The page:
Even as Christians, these other things can all too often become the focus to bring hope and meaning into our lives. But when we look to anything but the resurrection then the message of the angels is spoken to us too: “Why do you look for the living among the dead?” Nothing in this life can bring us any comfort despite the promises they make. When we listen to the media telling us about how to find true meaning and happiness in the idols of this world, then we are looking for the living among the dead.
Amos, the first earthly prophet announced to the Jewish people that: “Behold, days are coming,” declares the Lord GOD, “When I will send a famine on the land, not a famine for bread or a thirst for water, But rather for hearing the words of the LORD. People will stagger from sea to sea and from the north even to the east: They will go to and fro to seek the word of the LORD, but they will not find it.”
Words said to those awaiting the Messiah in Old Testament, and yet, Words that could be said for those looking for the meaning of life still in these days, and Words said to us when we seek the idols of our world that never stop asking for more and more of the same.
Copy a recipe from the endless cooking shows: but still hungry the next day. A world traveller: but still weighed down with those 22 countries I “haven’t done yet.” The latest and greatest gadgets: that are already outdated by the time they’re released. Good things in life that we know are gifts from God, like that of the Gift of God truth’s truth that shows that they still are only things.
Because our hope is in the resurrected life. Our hope that changes the way we live our lives from as if our earthly life is the only life we have, to a life living as witnesses to the resurrection of Jesus Christ and declare with absolute joy and confidence like that of Mary Magdalene that “We have seen the Lord.”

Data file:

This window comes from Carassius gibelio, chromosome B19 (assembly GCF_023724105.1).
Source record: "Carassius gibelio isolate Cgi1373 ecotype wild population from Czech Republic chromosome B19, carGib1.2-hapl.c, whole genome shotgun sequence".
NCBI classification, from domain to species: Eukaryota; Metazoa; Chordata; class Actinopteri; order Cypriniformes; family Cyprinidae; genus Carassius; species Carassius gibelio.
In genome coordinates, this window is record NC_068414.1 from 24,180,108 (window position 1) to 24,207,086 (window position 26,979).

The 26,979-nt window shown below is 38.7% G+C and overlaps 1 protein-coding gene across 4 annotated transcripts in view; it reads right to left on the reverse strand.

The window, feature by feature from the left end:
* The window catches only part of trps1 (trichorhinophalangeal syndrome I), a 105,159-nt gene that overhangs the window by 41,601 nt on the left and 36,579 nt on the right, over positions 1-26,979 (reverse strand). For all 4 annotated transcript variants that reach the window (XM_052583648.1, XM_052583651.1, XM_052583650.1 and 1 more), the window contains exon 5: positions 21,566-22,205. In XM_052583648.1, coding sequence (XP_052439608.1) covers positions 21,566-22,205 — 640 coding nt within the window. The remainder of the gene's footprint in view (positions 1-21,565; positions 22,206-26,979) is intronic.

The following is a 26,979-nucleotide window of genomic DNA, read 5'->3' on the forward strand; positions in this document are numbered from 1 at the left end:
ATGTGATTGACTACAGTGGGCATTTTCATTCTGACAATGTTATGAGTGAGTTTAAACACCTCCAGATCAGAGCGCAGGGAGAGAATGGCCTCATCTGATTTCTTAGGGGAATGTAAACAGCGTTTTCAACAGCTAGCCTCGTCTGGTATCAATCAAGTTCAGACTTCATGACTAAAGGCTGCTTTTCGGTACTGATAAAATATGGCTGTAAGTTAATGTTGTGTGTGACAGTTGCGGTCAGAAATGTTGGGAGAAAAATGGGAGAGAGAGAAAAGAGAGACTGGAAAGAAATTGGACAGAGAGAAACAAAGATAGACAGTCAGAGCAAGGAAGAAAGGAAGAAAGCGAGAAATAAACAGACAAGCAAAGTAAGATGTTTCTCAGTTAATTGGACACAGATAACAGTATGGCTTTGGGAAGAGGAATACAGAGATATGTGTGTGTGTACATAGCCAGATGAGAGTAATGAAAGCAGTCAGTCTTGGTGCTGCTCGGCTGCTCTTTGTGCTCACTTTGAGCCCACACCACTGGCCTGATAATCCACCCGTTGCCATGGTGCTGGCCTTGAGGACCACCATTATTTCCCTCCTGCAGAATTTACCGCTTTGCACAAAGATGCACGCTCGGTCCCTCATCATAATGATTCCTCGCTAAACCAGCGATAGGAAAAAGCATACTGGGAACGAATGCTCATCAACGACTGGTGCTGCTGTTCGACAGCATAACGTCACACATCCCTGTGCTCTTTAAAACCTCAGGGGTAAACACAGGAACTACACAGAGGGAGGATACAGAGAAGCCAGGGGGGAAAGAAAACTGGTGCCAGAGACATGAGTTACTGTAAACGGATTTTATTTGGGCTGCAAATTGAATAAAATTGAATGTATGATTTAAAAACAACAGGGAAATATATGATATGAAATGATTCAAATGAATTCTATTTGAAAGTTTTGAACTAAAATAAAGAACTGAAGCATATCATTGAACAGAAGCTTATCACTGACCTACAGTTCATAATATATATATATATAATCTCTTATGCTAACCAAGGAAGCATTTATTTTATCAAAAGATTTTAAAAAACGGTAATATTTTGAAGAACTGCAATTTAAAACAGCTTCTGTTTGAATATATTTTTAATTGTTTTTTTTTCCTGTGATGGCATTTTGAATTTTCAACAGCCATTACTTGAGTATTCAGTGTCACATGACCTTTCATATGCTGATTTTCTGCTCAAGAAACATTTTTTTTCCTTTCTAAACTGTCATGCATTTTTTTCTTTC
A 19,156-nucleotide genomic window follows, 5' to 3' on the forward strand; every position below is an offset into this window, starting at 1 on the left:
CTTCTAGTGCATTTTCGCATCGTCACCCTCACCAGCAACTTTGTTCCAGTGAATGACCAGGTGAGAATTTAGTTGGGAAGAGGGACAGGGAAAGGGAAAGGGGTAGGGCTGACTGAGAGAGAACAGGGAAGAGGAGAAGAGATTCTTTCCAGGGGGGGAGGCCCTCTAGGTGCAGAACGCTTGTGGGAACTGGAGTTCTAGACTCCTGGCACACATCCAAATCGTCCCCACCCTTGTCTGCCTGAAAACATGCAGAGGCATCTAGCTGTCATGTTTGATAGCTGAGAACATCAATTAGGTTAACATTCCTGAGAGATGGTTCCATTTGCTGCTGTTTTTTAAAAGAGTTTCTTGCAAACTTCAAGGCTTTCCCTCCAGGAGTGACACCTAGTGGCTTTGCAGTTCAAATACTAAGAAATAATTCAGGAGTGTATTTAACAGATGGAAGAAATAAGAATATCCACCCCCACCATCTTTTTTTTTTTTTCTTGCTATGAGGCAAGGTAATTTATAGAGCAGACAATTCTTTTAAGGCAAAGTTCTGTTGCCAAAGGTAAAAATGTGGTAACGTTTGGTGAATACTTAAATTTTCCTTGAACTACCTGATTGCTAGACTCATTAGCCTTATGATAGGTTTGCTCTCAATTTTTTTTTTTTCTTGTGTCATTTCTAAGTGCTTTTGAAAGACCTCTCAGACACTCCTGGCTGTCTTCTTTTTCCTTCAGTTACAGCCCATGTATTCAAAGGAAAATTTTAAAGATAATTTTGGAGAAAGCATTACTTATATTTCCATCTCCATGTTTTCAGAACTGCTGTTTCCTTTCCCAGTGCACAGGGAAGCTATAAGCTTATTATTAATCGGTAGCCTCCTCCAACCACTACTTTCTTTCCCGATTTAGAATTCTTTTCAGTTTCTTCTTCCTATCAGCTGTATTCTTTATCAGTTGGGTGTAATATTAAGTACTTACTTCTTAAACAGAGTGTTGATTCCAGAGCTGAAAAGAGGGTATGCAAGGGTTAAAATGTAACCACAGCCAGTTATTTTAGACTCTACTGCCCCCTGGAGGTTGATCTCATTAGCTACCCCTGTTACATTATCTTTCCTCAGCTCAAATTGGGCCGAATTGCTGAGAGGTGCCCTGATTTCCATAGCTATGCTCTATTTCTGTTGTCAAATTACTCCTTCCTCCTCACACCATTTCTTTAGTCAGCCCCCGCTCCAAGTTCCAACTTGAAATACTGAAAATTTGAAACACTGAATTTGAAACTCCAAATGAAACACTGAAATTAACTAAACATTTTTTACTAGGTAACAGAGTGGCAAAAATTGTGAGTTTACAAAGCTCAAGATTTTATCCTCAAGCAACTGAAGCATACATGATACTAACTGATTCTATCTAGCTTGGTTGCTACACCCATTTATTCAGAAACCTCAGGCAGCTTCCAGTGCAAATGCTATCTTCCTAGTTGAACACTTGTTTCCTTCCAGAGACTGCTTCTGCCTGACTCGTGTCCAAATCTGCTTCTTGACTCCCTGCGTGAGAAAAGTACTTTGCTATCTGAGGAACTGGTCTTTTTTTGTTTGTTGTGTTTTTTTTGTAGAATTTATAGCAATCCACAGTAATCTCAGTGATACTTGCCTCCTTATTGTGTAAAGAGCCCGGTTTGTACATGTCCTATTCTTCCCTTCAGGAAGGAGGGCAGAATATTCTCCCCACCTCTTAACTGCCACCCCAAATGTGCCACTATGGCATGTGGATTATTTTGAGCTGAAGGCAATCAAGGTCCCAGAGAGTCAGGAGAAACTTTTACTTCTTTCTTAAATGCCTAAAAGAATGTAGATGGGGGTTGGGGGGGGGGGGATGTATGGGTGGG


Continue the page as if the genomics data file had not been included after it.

It’s natural to feel the pain and heartache of this life. When we suffer, we hurt. When a loved one dies, we grieve. When we lose a job, we are concerned about paying the mortgage and other bills. But it’s where we go to for comfort and assurance that matters. Mary went to the right place, but was looking for the wrong answer. She went to see Jesus, but didn’t understand the meaning of the empty tomb. Mary was despaired, but was pointed to Jesus. When we face our own empty tombs – when we face those times when we feel loss and despair, pain and grief – we are pointed to Jesus. The empty tomb meant that Jesus was no longer in the grave but is now living with us and in us.
Jesus said before his death, “Destroy this temple and in three days I will rebuild it” (John 2:19). On the third day Jesus rebuilt his temple – His risen body, His Holy Church and in His people
We are now living witnesses to the Lord. We have seen the Lord and now we share this living hope in a dying world that has put its hope in the wrong things and still looking for the living among the dead.
Proverbs Chapter 31, verse 6: “Let beer be for those who are perishing, wine for those who are in anguish.”
Yes there is an element in that proverb of deadening the pain of life, but greater the element of deadening the pain of death.
The death faced by the criminals on their way to execution on the cross who were given by the ladies of Jerusalem a drink of medicated wine to help deaden the pain of suffering.
The wine like that offered to Jesus said to be of vinegar, gall and myrrh. A cheap Roman wine mixed as a drug to dull the senses of the person being crucified that they may a little easier endure their cross.
The same pain relief offered to but rejected by Christ who willed to taste the full bitterness of death and suffering, that we when bearing our cross see not hope in the perishable of the world, but in the imperishable of Himself, the Risen Lord Jesus Christ here with us today as we will be with Him in eternity.
The Easter story is our story and as He has risen, forgiven in Christ so shall we.
So whether you are here each week, each month, each year – or whether it’s your first time here – let this Easter Story be your story. Let it renew your life and hope in the living Lord, so that you no longer look for the living among the dead but become the place where others can find life. Amen.